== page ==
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AUSTIN (AP) — About 250 people gathered Monday afternoon at the Texas Capitol to rally in support of what they call “Biblical marriage” — a union between a man and a woman — at an event headlined by Alabama Supreme Court Chief Justice Roy Moore.
Moore, a staunch gay marriage opponent, instructed Alabama’s state probate judges to refuse to issue marriage licenses to gay couples despite a federal ruling that Alabama’s same-sex marriage ban is unconstitutional.
Texas has a similar ban that was overwhelmingly approved by voters in 2005.
Moore encouraged lawmakers in attendance, including Lt. Gov. Dan Patrick and Attorney General Ken Paxton, to stand up to the federal government. State courts have equal authority, he said.
“No court has authority to redefine what God proposed in Genesis,” Moore said, adding that the Bible defined marriage as between one man and one woman.
After the rally, Moore told a reporter for The Associated Press that he was in Austin to teach the law.
“I’m teaching that federal courts have no authority in this area,” he said.
The crowd, many of whom carried signs stating “I support Biblical marriage,” was mostly cordial. Several attendees got into arguments after the rally with gay marriage advocates.
Support was strong among attendees for the Preservation of Sovereignty and Marriage Act, a bill by Rep. Cecil Bell Jr., R-Magnolia. The proposal — scheduled for a hearing Wednesday — would prohibit state and local government employees from having to recognize or grant a marriage license “that violates a personal religious belief.”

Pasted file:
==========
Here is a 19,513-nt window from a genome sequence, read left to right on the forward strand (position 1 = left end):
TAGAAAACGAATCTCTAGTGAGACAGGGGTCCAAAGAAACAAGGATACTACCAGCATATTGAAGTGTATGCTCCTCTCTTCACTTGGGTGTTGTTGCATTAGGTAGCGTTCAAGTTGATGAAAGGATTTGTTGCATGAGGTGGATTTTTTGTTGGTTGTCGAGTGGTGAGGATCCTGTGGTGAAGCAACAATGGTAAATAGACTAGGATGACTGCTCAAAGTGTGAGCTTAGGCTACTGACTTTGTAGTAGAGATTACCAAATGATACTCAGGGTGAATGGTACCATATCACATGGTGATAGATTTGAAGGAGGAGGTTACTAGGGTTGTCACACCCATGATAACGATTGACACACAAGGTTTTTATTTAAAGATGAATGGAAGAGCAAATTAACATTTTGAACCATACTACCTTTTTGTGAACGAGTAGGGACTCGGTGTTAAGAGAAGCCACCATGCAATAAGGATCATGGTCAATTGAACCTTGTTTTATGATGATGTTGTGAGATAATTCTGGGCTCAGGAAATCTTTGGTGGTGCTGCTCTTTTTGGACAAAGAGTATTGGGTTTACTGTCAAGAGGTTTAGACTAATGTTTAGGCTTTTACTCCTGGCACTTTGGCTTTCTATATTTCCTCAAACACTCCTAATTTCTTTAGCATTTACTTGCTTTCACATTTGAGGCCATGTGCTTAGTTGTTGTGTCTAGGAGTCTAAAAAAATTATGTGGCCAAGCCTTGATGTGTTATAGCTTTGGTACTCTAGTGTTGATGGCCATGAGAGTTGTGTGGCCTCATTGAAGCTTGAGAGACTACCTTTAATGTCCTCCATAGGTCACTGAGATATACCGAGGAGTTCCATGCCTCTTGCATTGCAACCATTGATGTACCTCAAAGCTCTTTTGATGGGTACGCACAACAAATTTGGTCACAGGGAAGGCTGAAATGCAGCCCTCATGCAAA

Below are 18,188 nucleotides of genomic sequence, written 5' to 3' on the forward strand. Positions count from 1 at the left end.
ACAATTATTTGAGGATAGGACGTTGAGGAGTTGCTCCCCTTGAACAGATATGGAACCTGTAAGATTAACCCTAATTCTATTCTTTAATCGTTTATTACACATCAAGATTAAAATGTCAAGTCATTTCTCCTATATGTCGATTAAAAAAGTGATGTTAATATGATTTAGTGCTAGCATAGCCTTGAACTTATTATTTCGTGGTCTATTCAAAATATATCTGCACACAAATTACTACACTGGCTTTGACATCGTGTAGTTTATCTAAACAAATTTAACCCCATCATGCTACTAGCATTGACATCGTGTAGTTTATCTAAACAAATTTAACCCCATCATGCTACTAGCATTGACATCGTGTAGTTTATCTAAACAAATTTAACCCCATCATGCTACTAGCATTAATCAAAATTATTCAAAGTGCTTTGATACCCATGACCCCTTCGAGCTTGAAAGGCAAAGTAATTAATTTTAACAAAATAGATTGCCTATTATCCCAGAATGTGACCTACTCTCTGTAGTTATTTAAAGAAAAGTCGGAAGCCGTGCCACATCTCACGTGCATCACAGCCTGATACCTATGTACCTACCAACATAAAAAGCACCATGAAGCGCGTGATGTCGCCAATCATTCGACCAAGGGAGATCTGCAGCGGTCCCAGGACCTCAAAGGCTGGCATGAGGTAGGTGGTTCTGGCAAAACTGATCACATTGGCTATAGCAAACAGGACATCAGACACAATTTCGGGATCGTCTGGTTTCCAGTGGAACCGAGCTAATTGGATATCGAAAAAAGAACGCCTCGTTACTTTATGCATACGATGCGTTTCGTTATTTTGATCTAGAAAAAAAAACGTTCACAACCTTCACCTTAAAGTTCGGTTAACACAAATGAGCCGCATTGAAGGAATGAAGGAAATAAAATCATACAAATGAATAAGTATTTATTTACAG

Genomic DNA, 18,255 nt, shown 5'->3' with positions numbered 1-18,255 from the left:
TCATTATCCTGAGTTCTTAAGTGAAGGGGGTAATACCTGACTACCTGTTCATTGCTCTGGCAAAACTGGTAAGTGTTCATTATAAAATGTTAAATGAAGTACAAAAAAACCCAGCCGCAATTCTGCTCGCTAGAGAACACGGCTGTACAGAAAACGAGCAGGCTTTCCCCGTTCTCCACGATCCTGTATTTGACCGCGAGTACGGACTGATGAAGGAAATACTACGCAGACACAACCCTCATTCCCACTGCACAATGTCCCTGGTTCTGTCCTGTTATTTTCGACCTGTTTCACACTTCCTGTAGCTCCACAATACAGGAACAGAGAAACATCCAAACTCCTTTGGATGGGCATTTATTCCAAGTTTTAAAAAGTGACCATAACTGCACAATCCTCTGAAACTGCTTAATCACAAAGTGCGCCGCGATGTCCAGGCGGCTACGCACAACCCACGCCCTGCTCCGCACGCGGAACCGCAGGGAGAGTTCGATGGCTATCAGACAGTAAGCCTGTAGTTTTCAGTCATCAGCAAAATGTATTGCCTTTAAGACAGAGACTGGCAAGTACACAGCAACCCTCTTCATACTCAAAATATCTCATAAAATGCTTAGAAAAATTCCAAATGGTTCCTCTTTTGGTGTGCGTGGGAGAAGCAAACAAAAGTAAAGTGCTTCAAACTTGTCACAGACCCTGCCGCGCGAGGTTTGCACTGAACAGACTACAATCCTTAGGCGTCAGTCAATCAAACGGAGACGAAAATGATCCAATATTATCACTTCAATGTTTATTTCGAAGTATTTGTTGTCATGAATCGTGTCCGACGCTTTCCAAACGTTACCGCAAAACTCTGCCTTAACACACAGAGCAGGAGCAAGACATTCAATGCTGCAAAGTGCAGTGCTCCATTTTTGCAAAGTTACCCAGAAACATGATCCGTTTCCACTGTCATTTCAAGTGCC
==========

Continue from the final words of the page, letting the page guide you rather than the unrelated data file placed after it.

Patrick, a Republican, said that traditional marriage is worth fighting for and thanked attendees for “standing for traditional marriage in the state of Texas.”
Paxton, also a Republican, said that Texans “could not have spoken more clearly on this issue.”
He said he’d continue to fend off federal government’s efforts to “ignore Texas’ right to define marriage.” Paxton successfully sought to have the Supreme Court of Texas block gay marriages after a lesbian couple in Austin was issued a court order for a marriage license last month. The move was prompted by a probate court judge’s ruling that Texas’ same-sex marriage ban is unconstitutional. No more same-sex marriage licenses have been issued since.
Last week, Paxton sued the U.S. Department of Labor over a proposal to extend family leave benefits to same-sex married couples.
Moore also called for Supreme Court of the United States Justices Elena Kagan and Ruth Bader Ginsburg to recuse themselves from this summer’s arguments on same-sex marriage because they’ve officiated gay weddings.
Because he’d advised probate courts not to recognize gay marriage licenses, he said he abstained from an Alabama Supreme Court vote ordering judges to stop issuing same-sex marriage licenses.
“I didn’t vote in my case, because I had expressed my opinion,” Moore said. “They should do the same thing.”
That sentiment was mimicked in another anti-gay-rights event at the Capitol Monday morning, held by the Coalition of African American Pastors, which is circulating a petition to ask for the judges’ recusals.
But the group’s president, Rev. Bill Owens, said that what really boils his blood is the gay community’s claim “that they are rallying on the civil rights movement.”
“In other words,” Owens said, “they stole, they hijacked the civil rights movement.”
Steve Rudner, chair of the Equality Texas Foundation’s board of directors, said the two movements are different, but, “everyone deserves equal rights.”
Rudner and his wife, Lisa, were among about 50 people who gathered at a church near the Capitol for lunch and an ice cream social before they lobbied lawmakers to support gay marriage. The couple has twin 16-year-old sons, one of whom is gay.
He called the two events opposing gay marriage “the last dying gasps of bigotry and prejudice.”
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